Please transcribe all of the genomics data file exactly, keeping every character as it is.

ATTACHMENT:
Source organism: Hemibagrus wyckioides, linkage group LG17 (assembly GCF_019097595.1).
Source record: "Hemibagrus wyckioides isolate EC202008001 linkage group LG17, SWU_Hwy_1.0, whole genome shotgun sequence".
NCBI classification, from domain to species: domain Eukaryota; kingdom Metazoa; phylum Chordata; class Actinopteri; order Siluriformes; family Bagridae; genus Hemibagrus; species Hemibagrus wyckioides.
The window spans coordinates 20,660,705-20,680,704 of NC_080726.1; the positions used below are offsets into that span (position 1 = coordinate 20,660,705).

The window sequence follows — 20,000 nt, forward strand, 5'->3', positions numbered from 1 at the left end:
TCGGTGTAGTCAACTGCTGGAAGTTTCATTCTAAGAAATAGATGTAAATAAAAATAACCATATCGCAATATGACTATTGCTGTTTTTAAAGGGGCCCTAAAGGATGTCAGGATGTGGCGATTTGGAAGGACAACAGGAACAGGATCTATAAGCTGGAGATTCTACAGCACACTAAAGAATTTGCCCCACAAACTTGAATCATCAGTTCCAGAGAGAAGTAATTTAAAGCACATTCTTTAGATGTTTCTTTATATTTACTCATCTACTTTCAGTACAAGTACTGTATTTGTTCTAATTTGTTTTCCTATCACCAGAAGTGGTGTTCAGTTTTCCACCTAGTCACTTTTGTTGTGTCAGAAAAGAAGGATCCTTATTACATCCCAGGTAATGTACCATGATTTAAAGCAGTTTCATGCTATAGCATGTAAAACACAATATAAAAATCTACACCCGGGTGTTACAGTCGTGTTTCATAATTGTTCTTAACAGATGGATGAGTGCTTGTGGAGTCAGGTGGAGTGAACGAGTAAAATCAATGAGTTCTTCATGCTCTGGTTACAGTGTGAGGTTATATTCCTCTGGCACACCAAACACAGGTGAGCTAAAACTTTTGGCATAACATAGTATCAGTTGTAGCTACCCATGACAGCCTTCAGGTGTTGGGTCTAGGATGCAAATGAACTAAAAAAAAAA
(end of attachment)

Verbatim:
Source organism: Hemibagrus wyckioides, linkage group LG17 (assembly GCF_019097595.1).
Source record: "Hemibagrus wyckioides isolate EC202008001 linkage group LG17, SWU_Hwy_1.0, whole genome shotgun sequence".
NCBI classification, from domain to species: domain Eukaryota; kingdom Metazoa; phylum Chordata; class Actinopteri; order Siluriformes; family Bagridae; genus Hemibagrus; species Hemibagrus wyckioides.
The window spans coordinates 20,660,705-20,680,704 of NC_080726.1; the positions used below are offsets into that span (position 1 = coordinate 20,660,705).

The window sequence follows — 20,000 nt, forward strand, 5'->3', positions numbered from 1 at the left end:
TCGGTGTAGTCAACTGCTGGAAGTTTCATTCTAAGAAATAGATGTAAATAAAAATAACCATATCGCAATATGACTATTGCTGTTTTTAAAGGGGCCCTAAAGGATGTCAGGATGTGGCGATTTGGAAGGACAACAGGAACAGGATCTATAAGCTGGAGATTCTACAGCACACTAAAGAATTTGCCCCACAAACTTGAATCATCAGTTCCAGAGAGAAGTAATTTAAAGCACATTCTTTAGATGTTTCTTTATATTTACTCATCTACTTTCAGTACAAGTACTGTATTTGTTCTAATTTGTTTTCCTATCACCAGAAGTGGTGTTCAGTTTTCCACCTAGTCACTTTTGTTGTGTCAGAAAAGAAGGATCCTTATTACATCCCAGGTAATGTACCATGATTTAAAGCAGTTTCATGCTATAGCATGTAAAACACAATATAAAAATCTACACCCGGGTGTTACAGTCGTGTTTCATAATTGTTCTTAACAGATGGATGAGTGCTTGTGGAGTCAGGTGGAGTGAACGAGTAAAATCAATGAGTTCTTCATGCTCTGGTTACAGTGTGAGGTTATATTCCTCTGGCACACCAAACACAGGTGAGCTAAAACTTTTGGCATAACATAGTATCAGTTGTAGCTACCCATGACAGCCTTCAGGTGTTGGGTCTAGGATGCAAATGAACTAAAAAAAAAA